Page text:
If you are trying to learn about bankruptcy and figure out how to handle your debt obligations, you are most likely looking into several options in order to lift the stress and burden that overwhelming debt can bring. During your research perhaps a friend or family member advised that bankruptcy may be an option for you, but you just don’t understand how it works.
Financial lawyers who practice primarily in the area of bankruptcy law, such as Symmes Law Group, PLLC, understand your experiences and want to help. Filing bankruptcy may allow you to get a hold of your financial situation, wipe away debt, and not have to live in fear every time the phone rings thinking there may be a debt collector on the other line looking to get paid or a process server out to serve you legal papers to start the collection process in court. With that said, most consumers have questions about bankruptcy as they don’t know how it works or whether they qualify.
So, here are 5 essential questions consumers want to know about bankruptcy. I also discussed this on 1150am KKNW radio which you can listen to here:
Do I Qualify for a Chapter 7 Bankruptcy?
Many consumers can qualify for chapter 7 bankruptcy, but they also have to consider whether it is a good idea to do so. In order to qualify for chapter 7 bankruptcy you must either have 50% or more of your debt being related to business activity, have your median income for your family size be below your states median income for your family size, or pass something called the means test if you are above median but have outside of the ordinary expenses such as medical or child support which make it so you don’t have any disposable income left every month. Your debts, unless they are a type that is non dischargeable in bankruptcy or will be ongoing obligations post filing, are not considered on the means test.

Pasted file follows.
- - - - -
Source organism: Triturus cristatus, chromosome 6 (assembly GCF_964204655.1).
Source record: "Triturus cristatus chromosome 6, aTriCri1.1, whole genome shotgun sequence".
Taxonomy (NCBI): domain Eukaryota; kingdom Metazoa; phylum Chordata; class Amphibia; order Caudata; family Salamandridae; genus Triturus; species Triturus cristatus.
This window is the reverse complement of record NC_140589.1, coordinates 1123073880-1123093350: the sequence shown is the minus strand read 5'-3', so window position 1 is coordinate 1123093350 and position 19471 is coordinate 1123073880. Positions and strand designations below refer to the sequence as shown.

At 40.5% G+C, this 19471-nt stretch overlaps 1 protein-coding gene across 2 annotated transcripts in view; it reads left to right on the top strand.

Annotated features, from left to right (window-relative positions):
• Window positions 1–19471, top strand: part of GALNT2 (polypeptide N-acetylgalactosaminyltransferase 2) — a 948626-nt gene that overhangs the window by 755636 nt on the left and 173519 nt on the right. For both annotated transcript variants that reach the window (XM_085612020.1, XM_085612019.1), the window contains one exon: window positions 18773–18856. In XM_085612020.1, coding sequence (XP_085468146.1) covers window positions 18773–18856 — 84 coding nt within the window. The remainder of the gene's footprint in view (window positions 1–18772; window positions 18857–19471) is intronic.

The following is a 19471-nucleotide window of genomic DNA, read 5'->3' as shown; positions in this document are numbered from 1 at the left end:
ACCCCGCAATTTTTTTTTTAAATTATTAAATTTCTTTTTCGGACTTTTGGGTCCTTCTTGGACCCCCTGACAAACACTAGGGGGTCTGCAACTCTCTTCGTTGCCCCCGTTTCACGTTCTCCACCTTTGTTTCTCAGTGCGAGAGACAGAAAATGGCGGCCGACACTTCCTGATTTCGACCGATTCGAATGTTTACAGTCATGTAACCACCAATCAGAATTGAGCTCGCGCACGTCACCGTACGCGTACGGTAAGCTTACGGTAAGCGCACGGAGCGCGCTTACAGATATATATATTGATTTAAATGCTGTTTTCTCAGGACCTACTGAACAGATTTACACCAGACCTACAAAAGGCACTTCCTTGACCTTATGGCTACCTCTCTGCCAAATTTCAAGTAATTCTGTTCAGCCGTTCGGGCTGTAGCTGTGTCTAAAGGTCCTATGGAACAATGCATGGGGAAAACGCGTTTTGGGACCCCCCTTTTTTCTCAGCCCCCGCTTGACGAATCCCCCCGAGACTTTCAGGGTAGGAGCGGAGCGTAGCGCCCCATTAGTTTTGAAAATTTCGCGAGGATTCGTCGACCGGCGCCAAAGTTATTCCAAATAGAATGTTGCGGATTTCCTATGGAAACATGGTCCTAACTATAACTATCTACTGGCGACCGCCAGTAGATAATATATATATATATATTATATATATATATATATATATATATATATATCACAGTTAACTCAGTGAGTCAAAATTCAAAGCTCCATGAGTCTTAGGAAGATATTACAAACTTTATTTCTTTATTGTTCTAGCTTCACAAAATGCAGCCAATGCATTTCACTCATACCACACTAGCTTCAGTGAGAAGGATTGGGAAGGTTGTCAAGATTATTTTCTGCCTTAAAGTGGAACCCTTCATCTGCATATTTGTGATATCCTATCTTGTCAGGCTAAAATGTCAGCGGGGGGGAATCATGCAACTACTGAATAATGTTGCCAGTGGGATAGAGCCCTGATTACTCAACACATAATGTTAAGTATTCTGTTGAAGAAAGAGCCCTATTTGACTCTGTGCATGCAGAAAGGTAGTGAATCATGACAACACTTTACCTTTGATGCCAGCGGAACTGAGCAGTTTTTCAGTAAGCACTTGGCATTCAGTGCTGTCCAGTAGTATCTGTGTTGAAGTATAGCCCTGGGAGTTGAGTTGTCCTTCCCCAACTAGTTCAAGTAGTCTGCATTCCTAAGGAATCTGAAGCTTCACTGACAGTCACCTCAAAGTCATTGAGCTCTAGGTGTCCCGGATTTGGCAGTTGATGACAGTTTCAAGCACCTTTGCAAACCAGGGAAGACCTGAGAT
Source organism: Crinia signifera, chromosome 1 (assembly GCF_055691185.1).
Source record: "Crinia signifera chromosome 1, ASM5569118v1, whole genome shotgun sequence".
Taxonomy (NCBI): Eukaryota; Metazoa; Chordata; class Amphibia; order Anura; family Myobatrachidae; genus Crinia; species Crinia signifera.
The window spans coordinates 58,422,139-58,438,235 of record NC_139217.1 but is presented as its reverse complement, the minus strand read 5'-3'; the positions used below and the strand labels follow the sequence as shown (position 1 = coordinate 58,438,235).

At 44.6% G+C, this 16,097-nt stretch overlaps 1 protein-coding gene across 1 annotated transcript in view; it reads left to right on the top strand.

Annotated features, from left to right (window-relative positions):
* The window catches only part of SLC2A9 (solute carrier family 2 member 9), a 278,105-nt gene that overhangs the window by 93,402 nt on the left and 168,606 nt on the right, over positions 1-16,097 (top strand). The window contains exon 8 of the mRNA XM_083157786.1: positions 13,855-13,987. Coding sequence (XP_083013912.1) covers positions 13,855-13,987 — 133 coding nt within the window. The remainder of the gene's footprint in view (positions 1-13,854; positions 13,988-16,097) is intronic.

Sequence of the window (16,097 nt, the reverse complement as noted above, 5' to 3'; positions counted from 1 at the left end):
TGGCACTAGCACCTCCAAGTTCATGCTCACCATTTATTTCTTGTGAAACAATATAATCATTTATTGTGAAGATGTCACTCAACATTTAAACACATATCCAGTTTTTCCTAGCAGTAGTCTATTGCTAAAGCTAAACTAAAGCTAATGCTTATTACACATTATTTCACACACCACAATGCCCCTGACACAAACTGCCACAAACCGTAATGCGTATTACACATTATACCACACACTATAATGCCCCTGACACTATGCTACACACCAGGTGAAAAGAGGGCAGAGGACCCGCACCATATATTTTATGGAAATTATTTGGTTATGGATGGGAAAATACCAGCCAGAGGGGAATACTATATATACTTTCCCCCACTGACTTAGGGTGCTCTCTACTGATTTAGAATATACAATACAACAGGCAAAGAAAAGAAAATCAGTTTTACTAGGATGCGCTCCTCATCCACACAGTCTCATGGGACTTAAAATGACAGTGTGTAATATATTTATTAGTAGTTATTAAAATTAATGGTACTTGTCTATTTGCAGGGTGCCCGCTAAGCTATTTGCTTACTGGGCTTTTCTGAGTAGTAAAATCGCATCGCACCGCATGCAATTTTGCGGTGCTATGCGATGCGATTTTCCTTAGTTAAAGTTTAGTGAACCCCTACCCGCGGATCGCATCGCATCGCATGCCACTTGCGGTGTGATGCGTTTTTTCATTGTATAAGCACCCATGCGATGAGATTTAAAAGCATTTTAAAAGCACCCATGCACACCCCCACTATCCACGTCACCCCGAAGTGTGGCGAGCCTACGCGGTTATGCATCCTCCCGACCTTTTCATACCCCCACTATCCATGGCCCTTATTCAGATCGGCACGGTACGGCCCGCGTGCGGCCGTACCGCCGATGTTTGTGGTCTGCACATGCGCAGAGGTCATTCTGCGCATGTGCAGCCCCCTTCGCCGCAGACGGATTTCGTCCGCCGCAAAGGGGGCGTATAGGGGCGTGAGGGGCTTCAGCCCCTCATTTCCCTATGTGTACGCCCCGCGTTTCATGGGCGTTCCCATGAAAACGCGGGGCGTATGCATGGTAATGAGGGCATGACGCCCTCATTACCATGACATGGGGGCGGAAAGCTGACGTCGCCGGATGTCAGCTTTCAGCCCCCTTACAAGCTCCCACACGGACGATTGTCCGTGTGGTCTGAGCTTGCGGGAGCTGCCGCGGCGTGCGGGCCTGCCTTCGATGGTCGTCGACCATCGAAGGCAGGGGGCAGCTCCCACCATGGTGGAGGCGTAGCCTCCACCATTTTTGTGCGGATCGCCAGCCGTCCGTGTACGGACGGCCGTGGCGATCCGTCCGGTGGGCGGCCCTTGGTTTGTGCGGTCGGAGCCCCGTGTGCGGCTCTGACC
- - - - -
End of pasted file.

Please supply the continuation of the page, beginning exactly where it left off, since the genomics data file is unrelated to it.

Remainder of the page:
Next you will want to make sure if you file chapter 7 bankruptcy, that you will not lose any of your assets to a bankruptcy trustee who is assigned to your case to liquidate assets that are valued at more than the amount your are allowed to keep. Everybody who files bankruptcy is allowed to protect assets using what are called exemptions. In Washington State we can use state or federal exemptions but you cannot combine them together. For instance, the Washington state exemptions allow for debtors to protect $125,000 in a home but offer less protections for other assets. The federal exemptions on the other hand offer more protections for other assets, but not as much protection for a home. Common exemptions include auto, household goods and a wildcard. You would want to talk to your bankruptcy attorney to determine which set of exemptions make the most sense.
If I don’t Qualify for Chapter 7 Bankruptcy, Does Chapter 13 Bankruptcy Make Sense?
If you don’t qualify for chapter 7 bankruptcy due to your household income or you may be at risk of losing an asset, you may want to consider filing chapter 13 bankruptcy which allows for a repayment plan over 3-5 years. If you are a below median income debtor you may qualify for a 3-year plan, vs. if you are an above median debtor you will be on a 5-year plan. The amount you will have to pay will be based on your means test result/income and the value of any non-exempt assets in addition to a trustee fee of 9% for having the chapter 13 trustee manage your payments to creditors.
Chapter 13 makes sense for those looking for a repayment plan to avoid creditor calls and garnishments, have an ability to pay something to creditors, don’t have a lump sum to offer as a settlement to creditors and are not looking to incur more debt while in the bankruptcy plan. Chapter 13 bankruptcy is also a great option for those looking to make up arrears over 3-5 years on a primary residence in which any potential foreclosure sales would be immediately stopped due to the bankruptcy automatic stay upon the case being filed.